I have not been writing much on this blog because I have been busy helping and supporting my spouse as he has been closing his mother’s estate. From last Wednesday through Saturday, we were in …
…Spouse’s former home town at the house where he grew up and in which his mother lived until her death.
We arranged, moved, or otherwise managed disposition of the entire contents of the house. That was a lot of work!
But by Saturday morning, just a few items remained that a family friend will be picking up during the coming week. Then the house will be empty.
Spouse has arranged to donate the house to a non-profit charitable institution of higher education. This non-profit will assume ownership of the house, fix a few things, then sell it. They will apply proceeds of the sale to provide scholarships for students.
With that real estate transfer behind us shortly, then we have just a few remaining steps to close the entire estate, and be done with it. That chapter of my husband’s life (and mine to the extent that I supported) will be completed.
Then I have other news.
I have decided to retire. For a variety of reasons, some out of my control and some within, it’s time that I turn a new page of the chapter of my “post-full-time” work life.
I have been meeting with a financial adviser and others, most importantly The Spouse, to make this very difficult and bittersweet decision.
One doesn’t always know when the “right time” is to make a big move like this. But as I said, some things impacting this decision were out of my control. In my work life when I have made major decisions to change jobs, it always was one person in management who controls decision-making and whose decisions I disagreed with that “inspired” resulting actions of my own (leave and do something else.) Same is true now.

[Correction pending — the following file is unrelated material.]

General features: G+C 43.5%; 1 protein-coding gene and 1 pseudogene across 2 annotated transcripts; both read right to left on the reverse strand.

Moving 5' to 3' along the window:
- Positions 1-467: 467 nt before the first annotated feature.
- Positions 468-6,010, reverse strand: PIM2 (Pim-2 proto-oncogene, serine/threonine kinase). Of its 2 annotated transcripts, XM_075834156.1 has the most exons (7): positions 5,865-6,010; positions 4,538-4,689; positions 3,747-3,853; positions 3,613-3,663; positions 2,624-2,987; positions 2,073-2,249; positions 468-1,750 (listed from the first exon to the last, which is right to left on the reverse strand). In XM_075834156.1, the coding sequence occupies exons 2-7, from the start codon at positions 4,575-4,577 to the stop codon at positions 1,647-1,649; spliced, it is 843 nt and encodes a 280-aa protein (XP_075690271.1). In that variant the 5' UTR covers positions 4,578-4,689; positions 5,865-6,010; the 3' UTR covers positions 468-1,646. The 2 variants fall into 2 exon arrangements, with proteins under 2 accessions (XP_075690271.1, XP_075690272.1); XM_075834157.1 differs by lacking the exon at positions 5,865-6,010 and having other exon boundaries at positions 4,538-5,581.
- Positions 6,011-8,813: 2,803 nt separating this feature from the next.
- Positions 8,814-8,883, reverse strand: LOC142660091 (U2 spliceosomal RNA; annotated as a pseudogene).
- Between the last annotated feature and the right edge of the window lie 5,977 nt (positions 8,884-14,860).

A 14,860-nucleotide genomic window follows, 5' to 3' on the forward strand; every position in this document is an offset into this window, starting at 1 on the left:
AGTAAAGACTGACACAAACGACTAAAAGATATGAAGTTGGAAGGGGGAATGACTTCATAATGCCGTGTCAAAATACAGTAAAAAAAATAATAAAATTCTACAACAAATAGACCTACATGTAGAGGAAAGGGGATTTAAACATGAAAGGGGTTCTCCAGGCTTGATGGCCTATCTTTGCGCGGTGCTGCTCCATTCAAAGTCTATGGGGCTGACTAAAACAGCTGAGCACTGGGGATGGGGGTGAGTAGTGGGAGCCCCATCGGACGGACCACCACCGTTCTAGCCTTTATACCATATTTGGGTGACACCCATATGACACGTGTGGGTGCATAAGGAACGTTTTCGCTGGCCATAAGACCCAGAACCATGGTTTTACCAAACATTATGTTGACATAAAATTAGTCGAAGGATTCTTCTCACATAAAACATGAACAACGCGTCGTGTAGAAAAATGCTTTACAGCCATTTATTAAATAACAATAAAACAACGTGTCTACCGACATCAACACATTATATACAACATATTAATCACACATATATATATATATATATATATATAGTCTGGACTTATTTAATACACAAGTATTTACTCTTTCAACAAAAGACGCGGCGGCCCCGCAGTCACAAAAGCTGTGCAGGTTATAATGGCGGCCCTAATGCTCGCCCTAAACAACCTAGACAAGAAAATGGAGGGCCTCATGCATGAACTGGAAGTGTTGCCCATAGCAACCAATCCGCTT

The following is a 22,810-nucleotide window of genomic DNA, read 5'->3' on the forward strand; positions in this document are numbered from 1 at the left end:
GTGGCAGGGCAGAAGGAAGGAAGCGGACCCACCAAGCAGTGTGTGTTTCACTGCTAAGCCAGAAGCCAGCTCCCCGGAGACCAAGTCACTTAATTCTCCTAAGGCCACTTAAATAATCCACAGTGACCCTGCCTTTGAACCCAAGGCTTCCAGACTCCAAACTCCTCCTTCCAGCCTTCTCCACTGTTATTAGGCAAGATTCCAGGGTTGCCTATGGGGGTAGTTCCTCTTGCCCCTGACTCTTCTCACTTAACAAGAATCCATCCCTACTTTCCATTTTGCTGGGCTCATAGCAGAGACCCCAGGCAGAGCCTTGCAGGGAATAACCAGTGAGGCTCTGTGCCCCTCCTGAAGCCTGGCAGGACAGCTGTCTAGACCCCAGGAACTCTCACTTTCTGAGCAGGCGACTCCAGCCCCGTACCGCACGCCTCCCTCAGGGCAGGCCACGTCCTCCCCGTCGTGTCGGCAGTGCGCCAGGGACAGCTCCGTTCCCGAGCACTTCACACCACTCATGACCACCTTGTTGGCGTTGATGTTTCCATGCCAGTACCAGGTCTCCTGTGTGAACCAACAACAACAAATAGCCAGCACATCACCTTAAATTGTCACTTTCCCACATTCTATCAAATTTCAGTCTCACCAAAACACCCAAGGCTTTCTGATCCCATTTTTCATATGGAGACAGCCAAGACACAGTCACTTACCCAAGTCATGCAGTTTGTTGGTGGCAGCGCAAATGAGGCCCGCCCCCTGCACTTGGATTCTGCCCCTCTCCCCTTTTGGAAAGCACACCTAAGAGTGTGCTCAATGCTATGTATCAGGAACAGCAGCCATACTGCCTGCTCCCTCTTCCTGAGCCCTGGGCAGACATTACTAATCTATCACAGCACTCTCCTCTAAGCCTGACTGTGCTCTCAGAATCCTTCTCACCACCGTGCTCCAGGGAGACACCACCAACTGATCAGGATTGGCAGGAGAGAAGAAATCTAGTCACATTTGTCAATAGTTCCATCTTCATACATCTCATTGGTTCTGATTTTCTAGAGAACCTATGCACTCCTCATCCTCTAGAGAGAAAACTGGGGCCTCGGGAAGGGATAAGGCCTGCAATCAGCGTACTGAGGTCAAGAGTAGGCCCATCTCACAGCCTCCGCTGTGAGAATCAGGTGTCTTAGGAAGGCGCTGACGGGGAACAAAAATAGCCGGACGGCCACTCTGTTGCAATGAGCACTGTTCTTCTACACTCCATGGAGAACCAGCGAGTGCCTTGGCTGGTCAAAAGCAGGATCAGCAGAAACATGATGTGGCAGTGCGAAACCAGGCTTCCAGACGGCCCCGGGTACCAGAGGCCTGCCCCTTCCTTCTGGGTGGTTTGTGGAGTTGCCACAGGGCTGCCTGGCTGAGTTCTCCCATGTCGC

It’s time that I take control of my own destiny and do what I have been preparing for “sometime.” Very soon, “sometime” will be today.
I have been assured that I can move on with my life without a full-time job. I have been saving like mad and have invested resources for future self-support.
Even back in the mid-80s, we thought that Social Security as we knew it would not be available. Back then I began buying small houses, renovating them, and renting them to community heroes (county employees who needed to live in the county where they work but can not afford it on low starting salaries.)
So in addition to saving money, I also have investments in real estate. Over the next years, I can sell a house for income as Spouse and I need it.
Also, in June 2013, “never became now“, and my newly-minted Spouse to whom I was married in April of that year was able to cover me completely with his post-retirement health care benefits. So I have health insurance for life, independent of Medicare benefits for which I am not old enough (yet) to receive. That is another major reason why I can retire now — I do not need to work to have health insurance benefits.
So I am ready to turn a page of my Life’s book and “do something else.” Time will tell what that “else” will be, but I assure you, it won’t be slaving away 50 hours a week in an office at a desk job. I can teach, mentor, travel, downsize the boot collection, downsize the house, and together, we can make some bold decisions on where to live in our golden years.
My “new job” will be getting us to that point. Stay tuned.
Life is short: embrace change, rather than resist.